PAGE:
Robert Tanitch reviews three books
Books do Furnish a Painting by Jamie Camplin and Maria Ranauro (Thames & Hudson £24.95). Thank God for Martin Luther and the Reformation. Reading skills are such a priority that thousands of paintings include books in their subject matter. Art and literature are clearly entwined. You can read a painting just as you can read a text. Where do you like to read? Here readers are found in chairs, at tables, in the bath, in bed, in the garden, in fields, on trains and at beaches. It is always fascinating to see what other people are reading. The further back you go, right to the 15th century, it is obvious how godly and learned the books are but by the time you get to the 18th century, women and their female servants, at least according to Fragonard and Boucher, are reading something more salacious. I like this book very much. The pleasure is increased because so many of the paintings are unfamiliar and there is so much to read in them.
Selling the Movie: The Art of the Film Poster by Ian Haydn Smith (White Lion publishing £25) is a visual history of the movie poster. I have always enjoyed looking at posters, especially the ones from the 1890s and the Art Deco period. This collection of film posters is one of the best film collections. I remember many years ago being bowled over by the Polish posters on the walls of the BFI and wondering why there were not more posters of this art quality. They were clearly too sophisticated for non-art house audiences. German Expressionism and Soviet Constructism created many dramatic images. I particularly enjoyed the art work of Saul Bass and always looked forward to his poster and credit title sequences. Ealing Studios had a special British charm. Which poster is my favourite? Impossible to say, there are just too many and the market constantly changes. I’d like to have the poster for Renoir’s La Grande Illusion on a wall in my home.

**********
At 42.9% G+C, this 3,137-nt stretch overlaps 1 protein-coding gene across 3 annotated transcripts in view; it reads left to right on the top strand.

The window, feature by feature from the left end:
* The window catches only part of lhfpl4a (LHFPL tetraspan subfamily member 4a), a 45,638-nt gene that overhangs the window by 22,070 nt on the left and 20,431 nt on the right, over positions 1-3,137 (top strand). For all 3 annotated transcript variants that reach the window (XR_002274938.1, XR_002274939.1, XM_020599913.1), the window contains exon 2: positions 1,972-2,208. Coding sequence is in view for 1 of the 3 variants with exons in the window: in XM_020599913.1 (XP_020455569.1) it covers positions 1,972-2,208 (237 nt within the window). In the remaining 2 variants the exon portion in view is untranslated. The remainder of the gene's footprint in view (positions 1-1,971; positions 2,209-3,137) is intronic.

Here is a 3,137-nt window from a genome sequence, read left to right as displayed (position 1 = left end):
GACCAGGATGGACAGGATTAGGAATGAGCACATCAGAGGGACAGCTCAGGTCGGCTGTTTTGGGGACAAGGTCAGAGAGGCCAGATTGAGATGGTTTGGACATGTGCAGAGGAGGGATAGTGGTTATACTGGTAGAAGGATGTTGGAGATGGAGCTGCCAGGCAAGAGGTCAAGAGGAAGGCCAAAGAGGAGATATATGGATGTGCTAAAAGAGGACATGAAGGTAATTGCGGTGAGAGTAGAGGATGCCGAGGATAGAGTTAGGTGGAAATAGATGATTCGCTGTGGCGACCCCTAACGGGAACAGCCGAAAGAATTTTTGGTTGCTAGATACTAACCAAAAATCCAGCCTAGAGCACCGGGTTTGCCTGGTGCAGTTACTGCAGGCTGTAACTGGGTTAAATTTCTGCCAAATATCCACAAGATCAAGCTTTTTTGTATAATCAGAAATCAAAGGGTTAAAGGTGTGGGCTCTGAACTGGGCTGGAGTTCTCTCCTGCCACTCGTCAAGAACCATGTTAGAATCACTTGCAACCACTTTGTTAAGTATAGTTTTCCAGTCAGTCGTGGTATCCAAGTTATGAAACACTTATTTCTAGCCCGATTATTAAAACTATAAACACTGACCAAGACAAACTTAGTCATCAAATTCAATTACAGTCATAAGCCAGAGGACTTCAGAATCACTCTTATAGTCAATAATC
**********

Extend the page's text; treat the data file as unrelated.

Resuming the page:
Chinese Movie Magazines: From Charlie Chaplin to Chairman Mao 1921-1951 by Paul Fonoroff (Thames & Hudson £35). Fonoroff’s collection of magazines, which includes a whole series of photographs of mainly top Mandarin and Cantonese stars, is drawn from over 500 publications which were aimed at the popular market. So many of the covers are dull, ugly, messy and poorly coloured and only interesting because they are Chinese. There is little here to make you actually want to see the film. Occasionally a famous Hollywood face, such as Chaplin and Garbo, leaps off the page. But the photography is so unimaginative. The best covers are the Art Deco drawings and graphics from the 1920s and early 1930s.The most dramatic image is an A-bomb montage; but this originated in Time Magazine.